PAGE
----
But outside of the Internet hype and advertiser hyperbole, what is the true hormonal impact of what we put in our bodies? It’s no secret that what we eat affects our health, though you’d never know that from speaking with, I cannot even count the number of times I’ve heard from men that they can’t go vegan because of the estrogenic effects of soy, with the most-often offered pejorative “man boobs” being a main concern.
In this third installment of the with of Nutritionfacts.org, we’ll get to the bottom of the soy controversy and see what foods and beverages are the most beneficial or detrimental to testosterone levels. For more in depth information on and diet as well as what to eat and avoid, be sure to check out the,
Now let’s hear what Dr. Greger has to say about the hormonal impact of diet. Addressing the soy controversy and concerns men have of estrogen-promoting effects: ” 1951 Australia—that’s where it all starts. Where we have two Australian chemists who are tasked with trying to solve the mystery of why sheep in Australia were becoming infertile, devastating the wool industry in Australia.
These two chemists discovered that it was the clover—that there was clover that had a phytoestrogen called “genistein,” the same phytoestrogen found in soy. And it had these estrogenic effects and it was affecting the fertility of the sheep. And so if you go online and you read about the dangers of soy, you’ll see “the dreaded clover disease”—lots of allusions to “the dreaded clover disease.” But you’ll notice what they don’t talk about is the dosing.
To get as much of this phytoestrogen in your body as the sheep were in clover, one would have to drink—one would have to eat 8,000 soy burgers a day or 800 pounds of tofu or 1,000 cartons of a day. And only then would you get the same kind of effects that these poor sheep were getting.
- Now that’s not to say you cannot over do it.
- There have been two case reports in literature of feminizing effects in men eating as few as like 14 to 25 servings of soy a day, alright? But at any reasonable amount of soy intake—so these were men drinking gallons of soy milk a day—but if you stick to less than 14 servings a day of soy, no feminizing effects ever reported.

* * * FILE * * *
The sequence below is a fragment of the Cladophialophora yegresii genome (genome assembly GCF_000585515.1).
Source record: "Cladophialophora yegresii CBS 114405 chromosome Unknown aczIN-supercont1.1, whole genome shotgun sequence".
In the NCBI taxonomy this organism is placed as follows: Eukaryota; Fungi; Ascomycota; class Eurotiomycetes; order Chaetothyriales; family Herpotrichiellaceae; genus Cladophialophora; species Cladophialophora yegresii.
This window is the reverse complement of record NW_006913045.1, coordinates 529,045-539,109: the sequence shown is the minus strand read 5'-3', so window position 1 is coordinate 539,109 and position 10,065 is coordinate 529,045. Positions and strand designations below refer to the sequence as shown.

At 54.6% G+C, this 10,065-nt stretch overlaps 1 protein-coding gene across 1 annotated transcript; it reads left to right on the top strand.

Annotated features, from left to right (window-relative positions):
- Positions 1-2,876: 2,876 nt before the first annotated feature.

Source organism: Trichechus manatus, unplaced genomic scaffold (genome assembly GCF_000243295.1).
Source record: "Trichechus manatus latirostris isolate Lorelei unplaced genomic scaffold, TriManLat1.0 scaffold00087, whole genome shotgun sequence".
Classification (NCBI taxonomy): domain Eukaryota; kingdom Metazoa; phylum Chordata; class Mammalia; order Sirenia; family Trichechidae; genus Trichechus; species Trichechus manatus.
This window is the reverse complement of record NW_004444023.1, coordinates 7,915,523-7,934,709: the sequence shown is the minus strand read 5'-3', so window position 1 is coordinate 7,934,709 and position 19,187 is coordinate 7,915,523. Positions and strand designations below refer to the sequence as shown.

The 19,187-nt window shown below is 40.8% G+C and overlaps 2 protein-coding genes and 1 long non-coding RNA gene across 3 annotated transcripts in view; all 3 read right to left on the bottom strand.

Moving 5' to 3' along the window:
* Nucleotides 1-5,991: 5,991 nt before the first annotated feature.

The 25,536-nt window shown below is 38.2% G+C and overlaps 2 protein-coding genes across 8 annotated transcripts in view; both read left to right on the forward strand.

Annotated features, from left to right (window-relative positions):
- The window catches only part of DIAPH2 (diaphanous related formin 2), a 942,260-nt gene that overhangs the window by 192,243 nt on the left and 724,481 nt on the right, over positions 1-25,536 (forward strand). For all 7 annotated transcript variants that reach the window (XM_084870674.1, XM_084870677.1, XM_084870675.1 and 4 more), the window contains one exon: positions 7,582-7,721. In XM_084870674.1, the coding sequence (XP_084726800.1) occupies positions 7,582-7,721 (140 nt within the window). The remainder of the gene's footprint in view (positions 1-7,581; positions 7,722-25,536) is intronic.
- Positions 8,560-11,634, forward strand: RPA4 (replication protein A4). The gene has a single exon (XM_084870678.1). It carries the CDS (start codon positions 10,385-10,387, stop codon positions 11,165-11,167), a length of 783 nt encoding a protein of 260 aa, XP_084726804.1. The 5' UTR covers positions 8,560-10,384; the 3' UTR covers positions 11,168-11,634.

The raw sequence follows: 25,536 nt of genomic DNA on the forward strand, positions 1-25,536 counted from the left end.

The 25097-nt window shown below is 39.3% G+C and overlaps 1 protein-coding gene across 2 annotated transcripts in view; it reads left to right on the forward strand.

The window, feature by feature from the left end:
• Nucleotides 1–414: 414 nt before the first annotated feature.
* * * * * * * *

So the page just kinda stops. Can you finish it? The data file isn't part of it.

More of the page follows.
And in fact, have beneficial effects for prostate health etc. etc.” On what foods in are best to balance or enhance male hormonal levels: ” It will be a plant-based diet, as I talked about before. Avoiding beer actually. It’s interesting the most potent phytoestrogen in the world is not in soy—it’s in beer.
So some of these German scientists saw this work in Australia and said “Ah hah! That’s why female hop-pickers start menstruating as soon as they start touching hops.” And that’s because of this powerful estrogenic effects of “hopein,” which is the phytoestrogen found in the bittering agent in beer. And indeed, women who drink beer actually have stronger bones, less hot flashes, et cetera—and that’s because of this phytoestrogen effect.
Unfortunately, the phytoestrogen in beer attaches preferentially to alpha estrogen receptors, as opposed to beta estrogen receptors, increasing the risk of breast cancer. So the reason that you see hop extracts in so-called breast enhancement supplements is because of that phytoestrogenic effect, whereas soy phytoestrogens attach preferentially to beta receptors, unlike your own estrogens—your own endogenous estrogen.
And so actually have a breast cancer reducing effect through the same protective effect in terms of hot flashes. And so alcohol itself can decrease testosterone levels, but beer in particular. So I’d encourage people, if they’re worried about testosterone, they shouldn’t be chugging a 6-pack.” Emily: It’s kind of astonishing how there is the stereotype that for men the way to be the manliest you can possibly be is to be consuming you know a bunch of meat and drinking a lot of beer.
And it sounds like it’s kind of the worse maybe you can have for and, Dr. Greger: And life span. I hope you enjoyed hearing from Dr. Greger on the estrogenic affects of soy and—surprisingly—. The hormonal impact of what we eat reaches far beyond fears of feminization, as we saw with the cancer promoting effects of hops and cancer reducing effects of soy.
Regardless of gender, the hormones in what we consume can have life-altering and life-ending consequences. Now I know tracking nutrition can be a pain, so I wanted to let you know about, It’s a free website and app that I’ve used in several of my videos because of it’s uniquely detailed nutrition reports and ease of use.
Plus, they were awesome enough to sponsor the, to help get that vital educational info out, and have come on board for the remainder of the Men’s Health Series as well! Be sure to for your free profile! You can also find links to relevant studies and Dr.